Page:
I teach biology and I would like to add a story in encouragement to other biology teachers. About 15 years ago I was teaching a botany course to college sophomores and started discussing the evolution of land plants. Expressions began to harden. Students stopped taking notes. So I stopped and asked if my discussion of evolution was bothering them. Many nodded and one said, “Why do teachers act like evolution is a fact?” At the time I had little experience and had assumed they had a working knowledge of evolution from previous classes at college as well as from high school biology. They did not. I didn’t have much time left that day, but I did explain some of the lines of evidence that support evolution.

The next day, one of my students came in and slammed a stack of books onto her table. She said, “I am so mad! I am so angry!” She looked near tears. She said, “My parents never let me even hear the word, evolution! They said it was all lies! I went to the library last night and got out books about it!” (and here she held up Origin of Species) Then she said, “It makes so much SENSE! I am so angry I never got to learn about it before!”
Now I teach a class entirely about evolution and I think of her often. She still gives me inspiration to keep on trying to open up minds.

— Bio prof, Ohio

Related resources:


Read this: Teaching science is hard, made harder by religious claptrap

August 24, 2008

Page A1 of the New York Times on Sunday, August 24, 2008: “A Teacher on the Front Line as Faith and Science Clash.

Read it, and consider these questions:

  1. Would your local paper have the guts to report on this issue, for your local schools? (The Times went to Florida; heaven knows few Florida papers could cover the issue in Florida so well.)
  2. What is your local school board doing to support science education, especially for evolution, in your town? Or is your local school board making it harder for teachers to do their jobs?
  3. What is your state education authority doing to support science education, especially in evolution, in your state? Or is your state school board working to make it harder for teachers to do their jobs, and working to dumb down America’s kids?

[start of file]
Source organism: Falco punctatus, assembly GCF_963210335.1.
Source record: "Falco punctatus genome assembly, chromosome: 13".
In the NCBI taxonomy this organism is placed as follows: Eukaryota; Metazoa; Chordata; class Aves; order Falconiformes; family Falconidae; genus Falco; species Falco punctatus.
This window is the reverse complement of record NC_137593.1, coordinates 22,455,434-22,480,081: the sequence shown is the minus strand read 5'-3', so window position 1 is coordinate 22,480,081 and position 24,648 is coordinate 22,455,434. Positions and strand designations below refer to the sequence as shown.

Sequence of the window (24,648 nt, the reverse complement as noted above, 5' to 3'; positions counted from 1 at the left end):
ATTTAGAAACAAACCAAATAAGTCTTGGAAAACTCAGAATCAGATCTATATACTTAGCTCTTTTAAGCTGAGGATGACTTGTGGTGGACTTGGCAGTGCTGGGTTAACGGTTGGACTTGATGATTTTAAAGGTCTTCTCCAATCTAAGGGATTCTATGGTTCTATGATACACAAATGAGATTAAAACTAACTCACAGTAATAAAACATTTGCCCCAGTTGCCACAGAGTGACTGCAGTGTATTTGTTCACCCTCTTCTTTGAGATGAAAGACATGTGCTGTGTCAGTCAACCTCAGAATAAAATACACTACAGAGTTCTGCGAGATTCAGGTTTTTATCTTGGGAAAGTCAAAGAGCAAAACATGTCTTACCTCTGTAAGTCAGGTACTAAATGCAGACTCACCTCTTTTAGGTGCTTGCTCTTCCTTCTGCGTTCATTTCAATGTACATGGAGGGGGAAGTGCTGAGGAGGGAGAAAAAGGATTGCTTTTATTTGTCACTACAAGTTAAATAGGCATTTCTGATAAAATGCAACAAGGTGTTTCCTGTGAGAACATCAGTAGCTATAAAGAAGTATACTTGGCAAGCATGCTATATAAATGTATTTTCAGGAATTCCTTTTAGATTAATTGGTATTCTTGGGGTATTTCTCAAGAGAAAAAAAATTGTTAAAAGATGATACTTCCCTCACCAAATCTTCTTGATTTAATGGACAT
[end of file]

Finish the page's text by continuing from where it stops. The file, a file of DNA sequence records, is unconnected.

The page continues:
4. Do your school authorities know that they bet against your students when they short evolution, because knowledge about evolution is required for 25% of the AP biology test, and is useful for boosting scores on the SAT and ACT?
  5. Does your state science test test evolution?
  6. Do your school authorities understand they are throwing away taxpayer dollars when they encourage the teaching of voodoo science, like intelligent design?

It takes a good paper like the Times to lay it on the line:

The Dover decision in December of that year [2005] dealt a blow to “intelligent design,” which posits that life is too complex to be explained by evolution alone, and has been widely promoted by religious advocates since the Supreme Court’s 1987 ban on creationism in public schools. The federal judge in the case called the doctrine “creationism re-labeled,” and found the Dover school board had violated the constitutional separation of church and state by requiring teachers to mention it. The school district paid $1 million in legal costs.

That hasn’t slowed the Texas State Board of Education’s rush to get the state entangled in litigation over putting religious dogma in place of science. The Texas Education Agency (TEA) is already embroiled in one suit, brought by the science-promoting science curriculum expert they fired for noting in an e-mail that science historian Barbara Forrest was speaking in a public event in Austin. TEA may well lose this case, and their side is not helped when State Board Chairman Don McLeroy cavorts with creationists in a session teaching illegal classroom tactics to teachers. Clearly Texas education officials are not reading the newspapers, the court decisions, or the science books.

Here’s one of the charts accompanied the article. While you read it, consider these items: The top 10% of science students in China outnumber all the science students in the U.S.; the U.S. last year graduated more engineers from foreign countries than from the U.S.; the largest portion were from China. China graduated several times the number of engineers the U.S. did, and almost all of them were from China.

Copyright 2008 by the New York Times

Copyright 2008 by the New York Times

Can we afford to dumb down any part of our science curriculum, for any reason? Is it unfair to consider creationism advocates, including intelligent design advocates, as “surrender monkeys in the trade and education wars with China?”

Update: 10:00 p.m. Central, this story is the most e-mailed from the New York Times site today; list below the fold.